The Angelos family, majority owner of the Baltimore Orioles, has agreed to sell a control stake in the club to Baltimore native, philanthropist and investor David M. Rubenstein for $1.725 billion. The Angelos family will continue to hold a sizable investment in the Orioles, and John Angelos will serve as a senior advisor to the organization.
The transaction is subject to review and approval by Major League Baseball’s Ownership Committee and a full vote of MLB ownership.
Rubenstein is co-founder and co-chairman of The Carlyle Group and will become the controlling owner of the Orioles upon the close of the transaction. He is joined in the investment by Michael Arougheti, co-founder and chief executive officer of Ares Management; Mitchell Goldstein and Michael Smith, co-heads of the Ares Credit Group; Orioles legend and baseball Hall of Famer Cal Ripken Jr.; former Baltimore Mayor Kurt Schmoke; basketball Hall of Famer Grant Hill; Mike Bloomberg, entrepreneur and philanthropist; Michele Kang, business leader; and other investors.
John Angelos said, “When I took on the role of chair and CEO of the Orioles, we had the objective of restoring the franchise to elite status in major league sports, keeping the team in Baltimore for years to come, and revitalizing our partnership group. This relationship with David Rubenstein and his partners validates that we have not only met but exceeded our goals.”
The Angelos family will remain a major investor in the Orioles after the close of the investment.
“I am personally committed to helping David and his partners take the franchise to the next level,” Angelos added. “We think this transaction is great for Major League Baseball and great for the city of Baltimore and Maryland. We are thankful to the fans and supporters cheering on the O’s as we reached this important goal – and who will be with us celebrating more success to come.”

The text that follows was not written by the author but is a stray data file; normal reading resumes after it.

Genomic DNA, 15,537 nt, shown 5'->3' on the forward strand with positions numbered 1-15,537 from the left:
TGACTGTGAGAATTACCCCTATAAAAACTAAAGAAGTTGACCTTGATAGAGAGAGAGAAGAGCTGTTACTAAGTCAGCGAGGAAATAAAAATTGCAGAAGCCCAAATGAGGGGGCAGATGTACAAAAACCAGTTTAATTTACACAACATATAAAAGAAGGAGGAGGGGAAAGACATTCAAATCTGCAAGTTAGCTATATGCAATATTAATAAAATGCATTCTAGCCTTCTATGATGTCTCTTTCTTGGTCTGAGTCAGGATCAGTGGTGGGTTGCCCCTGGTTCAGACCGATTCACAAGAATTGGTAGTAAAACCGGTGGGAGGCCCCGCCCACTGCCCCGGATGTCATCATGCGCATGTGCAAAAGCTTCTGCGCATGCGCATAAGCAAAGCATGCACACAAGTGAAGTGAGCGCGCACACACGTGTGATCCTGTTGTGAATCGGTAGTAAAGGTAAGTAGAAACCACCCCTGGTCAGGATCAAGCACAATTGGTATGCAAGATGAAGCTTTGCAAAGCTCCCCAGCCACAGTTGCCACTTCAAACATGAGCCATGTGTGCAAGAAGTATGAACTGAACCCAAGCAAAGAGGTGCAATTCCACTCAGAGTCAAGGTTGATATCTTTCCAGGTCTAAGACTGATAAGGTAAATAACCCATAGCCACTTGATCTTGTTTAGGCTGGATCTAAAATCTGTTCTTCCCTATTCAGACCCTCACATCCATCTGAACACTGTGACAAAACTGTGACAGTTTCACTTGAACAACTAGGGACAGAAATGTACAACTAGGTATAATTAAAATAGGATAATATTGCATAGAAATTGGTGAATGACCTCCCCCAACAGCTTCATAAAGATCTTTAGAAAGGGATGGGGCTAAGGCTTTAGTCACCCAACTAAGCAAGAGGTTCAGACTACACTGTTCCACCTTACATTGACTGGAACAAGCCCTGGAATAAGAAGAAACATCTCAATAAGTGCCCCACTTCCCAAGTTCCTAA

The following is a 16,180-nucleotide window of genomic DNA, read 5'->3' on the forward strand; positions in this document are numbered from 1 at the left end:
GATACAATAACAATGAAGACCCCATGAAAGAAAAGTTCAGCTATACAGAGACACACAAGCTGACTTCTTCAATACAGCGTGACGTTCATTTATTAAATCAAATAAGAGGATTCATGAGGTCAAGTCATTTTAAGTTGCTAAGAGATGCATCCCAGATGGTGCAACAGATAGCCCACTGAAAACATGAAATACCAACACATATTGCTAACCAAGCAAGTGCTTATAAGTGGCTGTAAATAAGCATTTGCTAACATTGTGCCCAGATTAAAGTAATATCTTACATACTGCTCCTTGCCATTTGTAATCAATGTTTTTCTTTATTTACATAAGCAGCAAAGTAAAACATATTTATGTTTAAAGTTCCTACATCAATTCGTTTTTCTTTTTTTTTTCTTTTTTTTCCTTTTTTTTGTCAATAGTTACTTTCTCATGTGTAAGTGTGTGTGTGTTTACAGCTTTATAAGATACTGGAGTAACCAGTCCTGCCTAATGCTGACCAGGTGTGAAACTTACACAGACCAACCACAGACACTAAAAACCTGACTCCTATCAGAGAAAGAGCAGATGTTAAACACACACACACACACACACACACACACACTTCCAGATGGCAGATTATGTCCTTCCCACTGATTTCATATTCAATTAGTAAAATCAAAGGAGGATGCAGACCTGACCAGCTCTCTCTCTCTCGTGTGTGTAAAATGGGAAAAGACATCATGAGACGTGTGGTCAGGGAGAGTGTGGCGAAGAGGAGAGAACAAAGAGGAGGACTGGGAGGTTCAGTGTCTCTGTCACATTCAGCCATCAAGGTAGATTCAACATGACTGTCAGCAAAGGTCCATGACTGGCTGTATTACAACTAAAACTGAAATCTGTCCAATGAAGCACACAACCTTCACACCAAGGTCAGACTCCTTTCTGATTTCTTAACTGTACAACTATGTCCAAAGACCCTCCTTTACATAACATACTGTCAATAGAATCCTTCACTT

Rubenstein said, “I am grateful to the Angelos family for the opportunity to join the team I have been a fan of my entire life. I look forward to working with all the Orioles owners, players and staff to build upon the incredible success the team has achieved in recent seasons. Our collective goal will be to bring a World Series trophy back to the city of Baltimore. To the fans I say: We do it for you and can’t do it without you. Thank you for your support."
He added, “Importantly, the impact of the Orioles extends far beyond the baseball diamond. The opportunity for the team to catalyze development around Camden Yards and in downtown Baltimore will provide generations of fans with lifelong memories and create additional economic opportunities for our community.”
Ripken said, via his account on X, formerly known as Twitter, "I am excited to once again be a part of the Orioles organization and I thank (David Rubenstein) for including me in the ownership group.
"The Orioles have been a part of my life since I was a child, and this is a special day. I look forward to this opportunity and will do whatever I can to help the organization. Let’s go O’s!"
Rubenstein, born and raised in Baltimore, is a graduate of Baltimore City College and is a 1970 magna cum laude graduate of Duke University, where he was elected Phi Beta Kappa. He is a globally known philanthropist, investor, author and interviewer.
The Carlyle Group is a global investment firm based in Washington, D.C. Established in 1987, Carlyle manages $382 billion from 28 offices around the world. Rubenstein is chairman of the boards of the John F. Kennedy Center for the Performing Arts, the Council on Foreign Relations, the National Gallery of Art, the Economic Club of Washington and the University of Chicago, as well as a trustee of Johns Hopkins Medicine. Rubenstein is an original signer of The Giving Pledge and a recipient of the Carnegie Medal of Philanthropy.
The new ownership group takes over a club that won 101 games and the American League East championship last year and advanced to the playoffs for the first time since 2016. The Orioles also own the No. 1 farm system in the majors with six current top 100 prospects, according to Baseball America and MLB Pipeline; seven per ESPN in a new top 100 just released today.